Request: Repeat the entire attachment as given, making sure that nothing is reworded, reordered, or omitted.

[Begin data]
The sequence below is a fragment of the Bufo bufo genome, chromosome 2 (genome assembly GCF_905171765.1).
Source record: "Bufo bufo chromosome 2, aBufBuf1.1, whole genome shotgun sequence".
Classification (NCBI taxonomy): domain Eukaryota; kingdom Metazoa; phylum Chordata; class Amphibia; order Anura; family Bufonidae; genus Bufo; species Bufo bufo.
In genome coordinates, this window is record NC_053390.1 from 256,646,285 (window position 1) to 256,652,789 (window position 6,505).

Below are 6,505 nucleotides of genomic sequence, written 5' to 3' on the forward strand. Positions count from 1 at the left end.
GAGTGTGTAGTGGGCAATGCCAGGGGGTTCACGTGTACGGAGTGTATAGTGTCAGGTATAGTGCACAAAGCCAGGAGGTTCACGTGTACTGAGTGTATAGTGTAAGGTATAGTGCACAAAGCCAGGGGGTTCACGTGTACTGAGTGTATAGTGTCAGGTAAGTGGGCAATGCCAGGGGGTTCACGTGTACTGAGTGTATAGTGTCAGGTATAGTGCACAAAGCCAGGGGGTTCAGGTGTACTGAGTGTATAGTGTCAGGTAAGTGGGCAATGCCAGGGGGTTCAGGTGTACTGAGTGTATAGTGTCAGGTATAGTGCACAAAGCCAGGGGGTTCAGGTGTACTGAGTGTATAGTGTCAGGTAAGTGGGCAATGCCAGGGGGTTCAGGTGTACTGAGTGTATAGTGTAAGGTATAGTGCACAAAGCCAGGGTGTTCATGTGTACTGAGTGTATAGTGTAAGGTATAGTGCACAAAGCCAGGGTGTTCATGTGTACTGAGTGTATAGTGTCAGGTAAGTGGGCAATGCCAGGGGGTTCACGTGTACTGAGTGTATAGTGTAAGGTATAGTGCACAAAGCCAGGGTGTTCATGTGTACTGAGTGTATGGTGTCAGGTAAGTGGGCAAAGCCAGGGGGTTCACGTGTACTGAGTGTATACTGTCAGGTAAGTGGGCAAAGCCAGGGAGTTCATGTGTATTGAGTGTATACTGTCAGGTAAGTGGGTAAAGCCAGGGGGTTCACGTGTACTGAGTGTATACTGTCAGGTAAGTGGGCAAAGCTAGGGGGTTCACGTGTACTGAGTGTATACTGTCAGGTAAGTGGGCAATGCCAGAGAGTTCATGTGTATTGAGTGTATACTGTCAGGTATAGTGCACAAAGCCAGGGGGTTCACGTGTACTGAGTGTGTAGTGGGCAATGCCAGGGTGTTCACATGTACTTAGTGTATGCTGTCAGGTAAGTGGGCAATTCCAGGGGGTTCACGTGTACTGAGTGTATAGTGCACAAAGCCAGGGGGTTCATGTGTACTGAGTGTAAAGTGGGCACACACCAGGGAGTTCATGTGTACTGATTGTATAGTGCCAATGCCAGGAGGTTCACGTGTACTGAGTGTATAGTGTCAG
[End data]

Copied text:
The sequence below is a fragment of the Bufo bufo genome, chromosome 2 (genome assembly GCF_905171765.1).
Source record: "Bufo bufo chromosome 2, aBufBuf1.1, whole genome shotgun sequence".
Classification (NCBI taxonomy): domain Eukaryota; kingdom Metazoa; phylum Chordata; class Amphibia; order Anura; family Bufonidae; genus Bufo; species Bufo bufo.
In genome coordinates, this window is record NC_053390.1 from 256,646,285 (window position 1) to 256,652,789 (window position 6,505).

Below are 6,505 nucleotides of genomic sequence, written 5' to 3' on the forward strand. Positions count from 1 at the left end.
GAGTGTGTAGTGGGCAATGCCAGGGGGTTCACGTGTACGGAGTGTATAGTGTCAGGTATAGTGCACAAAGCCAGGAGGTTCACGTGTACTGAGTGTATAGTGTAAGGTATAGTGCACAAAGCCAGGGGGTTCACGTGTACTGAGTGTATAGTGTCAGGTAAGTGGGCAATGCCAGGGGGTTCACGTGTACTGAGTGTATAGTGTCAGGTATAGTGCACAAAGCCAGGGGGTTCAGGTGTACTGAGTGTATAGTGTCAGGTAAGTGGGCAATGCCAGGGGGTTCAGGTGTACTGAGTGTATAGTGTCAGGTATAGTGCACAAAGCCAGGGGGTTCAGGTGTACTGAGTGTATAGTGTCAGGTAAGTGGGCAATGCCAGGGGGTTCAGGTGTACTGAGTGTATAGTGTAAGGTATAGTGCACAAAGCCAGGGTGTTCATGTGTACTGAGTGTATAGTGTAAGGTATAGTGCACAAAGCCAGGGTGTTCATGTGTACTGAGTGTATAGTGTCAGGTAAGTGGGCAATGCCAGGGGGTTCACGTGTACTGAGTGTATAGTGTAAGGTATAGTGCACAAAGCCAGGGTGTTCATGTGTACTGAGTGTATGGTGTCAGGTAAGTGGGCAAAGCCAGGGGGTTCACGTGTACTGAGTGTATACTGTCAGGTAAGTGGGCAAAGCCAGGGAGTTCATGTGTATTGAGTGTATACTGTCAGGTAAGTGGGTAAAGCCAGGGGGTTCACGTGTACTGAGTGTATACTGTCAGGTAAGTGGGCAAAGCTAGGGGGTTCACGTGTACTGAGTGTATACTGTCAGGTAAGTGGGCAATGCCAGAGAGTTCATGTGTATTGAGTGTATACTGTCAGGTATAGTGCACAAAGCCAGGGGGTTCACGTGTACTGAGTGTGTAGTGGGCAATGCCAGGGTGTTCACATGTACTTAGTGTATGCTGTCAGGTAAGTGGGCAATTCCAGGGGGTTCACGTGTACTGAGTGTATAGTGCACAAAGCCAGGGGGTTCATGTGTACTGAGTGTAAAGTGGGCACACACCAGGGAGTTCATGTGTACTGATTGTATAGTGCCAATGCCAGGAGGTTCACGTGTACTGAGTGTATAGTGTCAG